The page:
Archer C, Levy AR, McGregor M. Value of routine preoperative chest x-rays: a meta-analysis. Can J Anaesth. 1993;40(11):1022-7.
Munro J, Booth A, Nicholl J. Routine preoperative testing: a systematic review of the evidence. Health Technol Assess. 1997;1(12):i-iv:1-62.
Grier DJ, Watson LF, Harnell GG, Wilde P. Are routine chest radiographs prior to angiography of any value? Clin Radiol. 1993;48(2):131-3.
Gupta SD, Gibbins FJ, Sen I. Routine chest radiography in the elderly. Age Ageing. 1985;14(1):11-4.
Amorosa JK, Bramwit MP, Mohammed TL, Reddy GP, Brown K, Dyer DS, Ginsburg ME, Heitkamp DE, Jeudy J, Kirsch J, MacMahon H, Ravenel JG, Saleh AG, Shah RD, Expert Panel on Thoracic Imaging. ACR Appropriateness Criteria® routine chest radiographs in ICU patients. [Internet]. Reston (VA): American College of Radiology (ACR); 2011. 6 p.
Wan MJ, Krahn M, Ungar WJ, Caku E, Sung L, Medina LS, Doria AS. Acute appendicitis in young children: cost-effectiveness of US versus CT in diagnosis-a Markov decision analytic model. Radiology. 2009;250:378-86.
Doria AS, Moineddin R, Kellenberger CJ, Epelman M, Beyene J, Schuh S, Babyn PS, Dick PT. US or CT for diagnosis of appendicitis in children? A meta-analysis. Radiology. 2006;241:83-94.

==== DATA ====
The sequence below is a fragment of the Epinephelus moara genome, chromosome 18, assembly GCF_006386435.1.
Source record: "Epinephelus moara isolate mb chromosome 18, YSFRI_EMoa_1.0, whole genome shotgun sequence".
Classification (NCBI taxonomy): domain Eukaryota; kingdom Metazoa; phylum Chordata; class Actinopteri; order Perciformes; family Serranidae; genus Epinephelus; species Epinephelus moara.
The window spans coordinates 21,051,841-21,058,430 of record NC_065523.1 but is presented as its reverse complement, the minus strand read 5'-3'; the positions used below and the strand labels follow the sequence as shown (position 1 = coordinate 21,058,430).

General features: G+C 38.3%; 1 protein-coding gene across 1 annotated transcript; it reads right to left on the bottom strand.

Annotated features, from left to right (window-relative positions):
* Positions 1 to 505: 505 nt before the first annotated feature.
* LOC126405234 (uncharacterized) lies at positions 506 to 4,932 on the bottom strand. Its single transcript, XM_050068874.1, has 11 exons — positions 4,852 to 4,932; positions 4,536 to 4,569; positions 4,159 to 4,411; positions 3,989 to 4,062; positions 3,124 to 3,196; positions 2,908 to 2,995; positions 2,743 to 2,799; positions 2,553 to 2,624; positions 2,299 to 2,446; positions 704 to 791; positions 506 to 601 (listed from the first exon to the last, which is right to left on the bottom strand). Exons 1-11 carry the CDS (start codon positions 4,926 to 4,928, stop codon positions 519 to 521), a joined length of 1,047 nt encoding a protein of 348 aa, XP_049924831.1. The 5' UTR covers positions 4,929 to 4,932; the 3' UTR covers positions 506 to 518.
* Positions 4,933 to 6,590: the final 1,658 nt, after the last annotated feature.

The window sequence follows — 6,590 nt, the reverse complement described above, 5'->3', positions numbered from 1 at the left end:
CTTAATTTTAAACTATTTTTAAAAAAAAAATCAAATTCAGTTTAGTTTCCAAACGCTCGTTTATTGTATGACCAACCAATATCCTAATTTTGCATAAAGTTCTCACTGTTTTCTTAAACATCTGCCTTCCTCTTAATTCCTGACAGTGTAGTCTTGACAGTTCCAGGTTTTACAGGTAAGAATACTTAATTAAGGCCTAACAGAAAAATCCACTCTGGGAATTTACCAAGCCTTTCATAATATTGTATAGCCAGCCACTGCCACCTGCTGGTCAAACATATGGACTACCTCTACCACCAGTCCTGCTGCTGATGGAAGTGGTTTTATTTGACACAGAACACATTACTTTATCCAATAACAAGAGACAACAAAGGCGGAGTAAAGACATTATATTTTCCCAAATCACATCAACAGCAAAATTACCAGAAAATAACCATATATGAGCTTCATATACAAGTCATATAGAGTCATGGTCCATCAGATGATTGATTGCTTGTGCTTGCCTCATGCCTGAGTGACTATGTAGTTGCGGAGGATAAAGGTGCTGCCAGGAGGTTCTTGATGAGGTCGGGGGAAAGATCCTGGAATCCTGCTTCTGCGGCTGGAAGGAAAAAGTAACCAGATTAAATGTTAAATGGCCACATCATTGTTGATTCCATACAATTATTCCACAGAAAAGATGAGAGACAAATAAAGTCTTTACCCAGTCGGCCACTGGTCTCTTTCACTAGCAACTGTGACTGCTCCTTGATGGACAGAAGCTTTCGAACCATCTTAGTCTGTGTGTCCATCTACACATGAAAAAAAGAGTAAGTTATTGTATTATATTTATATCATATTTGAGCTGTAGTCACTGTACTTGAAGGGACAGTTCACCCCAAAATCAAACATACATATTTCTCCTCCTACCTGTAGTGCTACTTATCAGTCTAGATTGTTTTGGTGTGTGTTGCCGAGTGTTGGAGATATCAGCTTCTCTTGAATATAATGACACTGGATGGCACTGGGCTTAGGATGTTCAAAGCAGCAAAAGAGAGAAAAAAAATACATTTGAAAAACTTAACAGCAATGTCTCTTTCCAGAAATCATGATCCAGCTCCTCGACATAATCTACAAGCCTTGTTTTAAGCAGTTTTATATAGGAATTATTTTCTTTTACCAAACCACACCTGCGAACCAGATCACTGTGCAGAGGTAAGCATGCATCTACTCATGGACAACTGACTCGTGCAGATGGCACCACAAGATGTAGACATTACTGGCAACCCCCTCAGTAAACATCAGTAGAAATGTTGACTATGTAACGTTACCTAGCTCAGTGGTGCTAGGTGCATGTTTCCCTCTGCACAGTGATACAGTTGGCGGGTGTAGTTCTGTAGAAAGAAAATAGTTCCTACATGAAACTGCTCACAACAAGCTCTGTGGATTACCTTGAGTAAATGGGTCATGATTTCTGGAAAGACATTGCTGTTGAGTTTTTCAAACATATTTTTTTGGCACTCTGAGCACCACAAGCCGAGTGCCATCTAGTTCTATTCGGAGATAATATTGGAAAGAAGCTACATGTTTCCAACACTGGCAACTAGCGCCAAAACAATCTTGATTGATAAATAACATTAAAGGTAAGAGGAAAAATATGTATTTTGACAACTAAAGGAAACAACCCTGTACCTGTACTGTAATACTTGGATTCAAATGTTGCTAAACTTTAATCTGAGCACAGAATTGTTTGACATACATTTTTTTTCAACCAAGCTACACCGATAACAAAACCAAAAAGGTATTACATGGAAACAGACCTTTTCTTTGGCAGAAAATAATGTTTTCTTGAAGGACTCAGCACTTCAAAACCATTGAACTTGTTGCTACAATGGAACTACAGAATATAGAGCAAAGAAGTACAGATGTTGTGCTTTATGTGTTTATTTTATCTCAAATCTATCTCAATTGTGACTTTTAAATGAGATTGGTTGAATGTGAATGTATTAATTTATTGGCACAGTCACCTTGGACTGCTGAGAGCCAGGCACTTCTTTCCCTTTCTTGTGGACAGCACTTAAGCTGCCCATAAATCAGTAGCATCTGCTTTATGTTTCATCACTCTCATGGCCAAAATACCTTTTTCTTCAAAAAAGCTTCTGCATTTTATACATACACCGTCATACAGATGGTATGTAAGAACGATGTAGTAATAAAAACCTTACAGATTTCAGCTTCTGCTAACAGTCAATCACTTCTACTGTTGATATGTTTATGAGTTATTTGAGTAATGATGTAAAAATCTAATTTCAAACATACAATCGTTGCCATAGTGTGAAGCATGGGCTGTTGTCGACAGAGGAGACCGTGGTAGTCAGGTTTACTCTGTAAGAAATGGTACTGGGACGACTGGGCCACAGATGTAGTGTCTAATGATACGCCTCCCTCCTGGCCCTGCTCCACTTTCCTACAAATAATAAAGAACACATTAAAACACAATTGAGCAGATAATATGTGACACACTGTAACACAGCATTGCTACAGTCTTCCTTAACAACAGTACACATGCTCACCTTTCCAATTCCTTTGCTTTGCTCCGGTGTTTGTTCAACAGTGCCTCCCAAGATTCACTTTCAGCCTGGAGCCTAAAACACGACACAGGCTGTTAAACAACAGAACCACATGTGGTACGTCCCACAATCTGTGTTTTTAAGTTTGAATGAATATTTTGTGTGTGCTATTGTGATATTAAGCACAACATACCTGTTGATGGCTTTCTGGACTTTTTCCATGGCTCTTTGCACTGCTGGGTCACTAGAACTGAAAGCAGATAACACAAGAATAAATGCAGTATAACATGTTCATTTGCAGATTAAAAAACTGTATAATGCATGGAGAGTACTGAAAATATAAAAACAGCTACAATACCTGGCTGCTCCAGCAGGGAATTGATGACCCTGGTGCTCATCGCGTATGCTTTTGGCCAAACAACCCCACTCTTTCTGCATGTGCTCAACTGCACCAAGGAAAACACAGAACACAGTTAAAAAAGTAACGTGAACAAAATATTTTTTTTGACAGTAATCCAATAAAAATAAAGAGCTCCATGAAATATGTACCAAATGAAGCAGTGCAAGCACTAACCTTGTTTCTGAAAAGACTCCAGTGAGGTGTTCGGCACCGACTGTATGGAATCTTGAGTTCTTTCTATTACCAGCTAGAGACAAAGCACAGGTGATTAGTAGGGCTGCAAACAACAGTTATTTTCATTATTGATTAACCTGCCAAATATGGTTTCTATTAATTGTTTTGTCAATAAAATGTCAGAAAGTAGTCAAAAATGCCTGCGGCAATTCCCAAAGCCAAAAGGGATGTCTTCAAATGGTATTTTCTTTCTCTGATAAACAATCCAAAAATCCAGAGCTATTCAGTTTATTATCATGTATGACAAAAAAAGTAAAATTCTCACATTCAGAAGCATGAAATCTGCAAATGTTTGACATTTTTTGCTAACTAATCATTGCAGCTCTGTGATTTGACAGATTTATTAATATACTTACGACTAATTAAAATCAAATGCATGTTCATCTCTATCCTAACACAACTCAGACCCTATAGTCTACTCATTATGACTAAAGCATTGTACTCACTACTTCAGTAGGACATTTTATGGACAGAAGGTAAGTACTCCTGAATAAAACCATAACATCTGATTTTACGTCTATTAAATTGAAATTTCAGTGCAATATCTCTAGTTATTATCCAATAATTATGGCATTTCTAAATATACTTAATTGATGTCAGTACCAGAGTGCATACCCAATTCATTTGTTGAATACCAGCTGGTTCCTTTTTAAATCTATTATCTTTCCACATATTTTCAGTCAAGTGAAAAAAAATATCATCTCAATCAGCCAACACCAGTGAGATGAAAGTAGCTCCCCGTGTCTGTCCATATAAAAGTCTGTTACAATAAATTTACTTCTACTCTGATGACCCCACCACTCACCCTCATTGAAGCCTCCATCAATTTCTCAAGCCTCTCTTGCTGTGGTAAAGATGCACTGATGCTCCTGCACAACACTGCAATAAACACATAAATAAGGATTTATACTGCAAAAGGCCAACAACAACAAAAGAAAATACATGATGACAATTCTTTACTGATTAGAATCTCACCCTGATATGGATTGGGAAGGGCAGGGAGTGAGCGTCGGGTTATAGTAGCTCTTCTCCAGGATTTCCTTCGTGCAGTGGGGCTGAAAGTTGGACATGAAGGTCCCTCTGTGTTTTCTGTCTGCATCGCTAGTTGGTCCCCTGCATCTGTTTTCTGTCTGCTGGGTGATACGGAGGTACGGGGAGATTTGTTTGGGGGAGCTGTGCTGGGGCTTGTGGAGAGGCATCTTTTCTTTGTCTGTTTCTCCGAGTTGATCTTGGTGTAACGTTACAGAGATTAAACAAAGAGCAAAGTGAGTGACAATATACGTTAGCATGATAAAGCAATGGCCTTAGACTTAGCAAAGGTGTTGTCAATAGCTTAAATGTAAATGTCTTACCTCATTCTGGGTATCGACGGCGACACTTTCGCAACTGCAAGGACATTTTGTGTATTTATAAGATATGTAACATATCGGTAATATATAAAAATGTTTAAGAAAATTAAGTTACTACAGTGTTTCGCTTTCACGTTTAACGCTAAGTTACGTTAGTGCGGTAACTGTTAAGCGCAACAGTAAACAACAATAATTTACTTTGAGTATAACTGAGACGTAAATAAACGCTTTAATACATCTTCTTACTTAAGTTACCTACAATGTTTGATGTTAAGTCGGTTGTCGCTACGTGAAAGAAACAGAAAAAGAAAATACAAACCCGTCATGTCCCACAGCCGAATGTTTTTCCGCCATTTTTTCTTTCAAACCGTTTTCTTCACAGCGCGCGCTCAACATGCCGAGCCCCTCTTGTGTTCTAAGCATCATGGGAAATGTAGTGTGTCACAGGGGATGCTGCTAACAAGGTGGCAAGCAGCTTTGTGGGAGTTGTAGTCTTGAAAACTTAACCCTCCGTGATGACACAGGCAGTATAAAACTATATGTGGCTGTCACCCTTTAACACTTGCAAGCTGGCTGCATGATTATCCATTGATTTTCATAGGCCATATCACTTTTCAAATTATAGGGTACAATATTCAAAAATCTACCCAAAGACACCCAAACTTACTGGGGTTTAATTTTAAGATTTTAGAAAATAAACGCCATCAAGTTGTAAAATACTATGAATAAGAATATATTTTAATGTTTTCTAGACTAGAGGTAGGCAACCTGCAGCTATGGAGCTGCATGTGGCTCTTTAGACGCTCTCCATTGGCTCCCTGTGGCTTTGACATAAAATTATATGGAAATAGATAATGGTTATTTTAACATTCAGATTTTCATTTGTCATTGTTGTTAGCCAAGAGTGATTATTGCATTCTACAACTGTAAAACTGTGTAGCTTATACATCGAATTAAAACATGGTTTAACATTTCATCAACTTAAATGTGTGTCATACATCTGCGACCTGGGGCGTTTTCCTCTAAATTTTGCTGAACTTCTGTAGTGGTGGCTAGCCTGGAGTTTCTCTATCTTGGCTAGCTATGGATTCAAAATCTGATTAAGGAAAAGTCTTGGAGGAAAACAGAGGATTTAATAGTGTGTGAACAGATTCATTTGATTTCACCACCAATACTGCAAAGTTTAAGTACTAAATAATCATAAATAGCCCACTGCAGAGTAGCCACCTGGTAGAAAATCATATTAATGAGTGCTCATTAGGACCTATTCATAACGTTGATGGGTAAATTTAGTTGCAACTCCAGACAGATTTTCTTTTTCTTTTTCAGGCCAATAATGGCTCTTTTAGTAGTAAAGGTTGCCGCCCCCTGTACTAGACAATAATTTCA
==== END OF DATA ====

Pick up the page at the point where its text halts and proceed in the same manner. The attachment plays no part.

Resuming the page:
Garcia K, Hernanz-Schulman M, Bennett DL, Morrow SE, Yu C, Kan JH. Suspected appendicitis in children: diagnostic importance of normal abdominopelvic CT findings with nonvisualized appendix. Radiology. 2009;250:531-7.
Krishnamoorthi R, Ramarajan N, Wang NE, Newman B, Rubesova E, Mueller CM, Barth RA. Effectiveness of a staged US and CT protocol for the diagnosis of pediatric appendicitis: reducing radiation exposure in the age of ALARA. Radiology. 2011;259:231-9.
Rosen MP, Ding A, Blake MA, Baker ME, Cash BD, Fidler JL, Grant TH, Greene FL, Jones B, Katz DS, Lalani T, Miller FH, Small WC, Spottswood S, Sudakoff GS, Tulchinsky M, Warshauer DM, Yee J, Coley BD, Expert Panel on Gastrointestinal Imaging. ACR Appropriateness Criteria® right lower quadrant pain — suspected appendicitis. [Internet]. Reston (VA): American College of Radiology (ACR); 2010. 7 p.
Frush DP, Frush KS, Oldham KT. Imaging of acute appendicitis in children: EU versus US or US versus CT? A North American perspective. Pediatr Radiolol. 2009;39(5):500-5.
Saito JM, Yan Y, Evashwick TW, Warner BW, Tarr PI. Use and accuracy of diagnostic imaging by hospital type in pediatric appendicitis. Pediatrics. 2013;131(1):e37-44.
Kharbanda AB, Stevenson MD, Macias CG, Sinclair K, Dudley NC, Bennett J, Bajaj L, Mittal MK, Huang C, Bachur RG, Dayan PS, and for the Pediatric Emergency Medicine Collaborative Research Committee of the American Academy of Pediatrics. Interrater reliability of clinical findings in children with possible appendicitis. Pediatrics. 2012;129(4):695-700.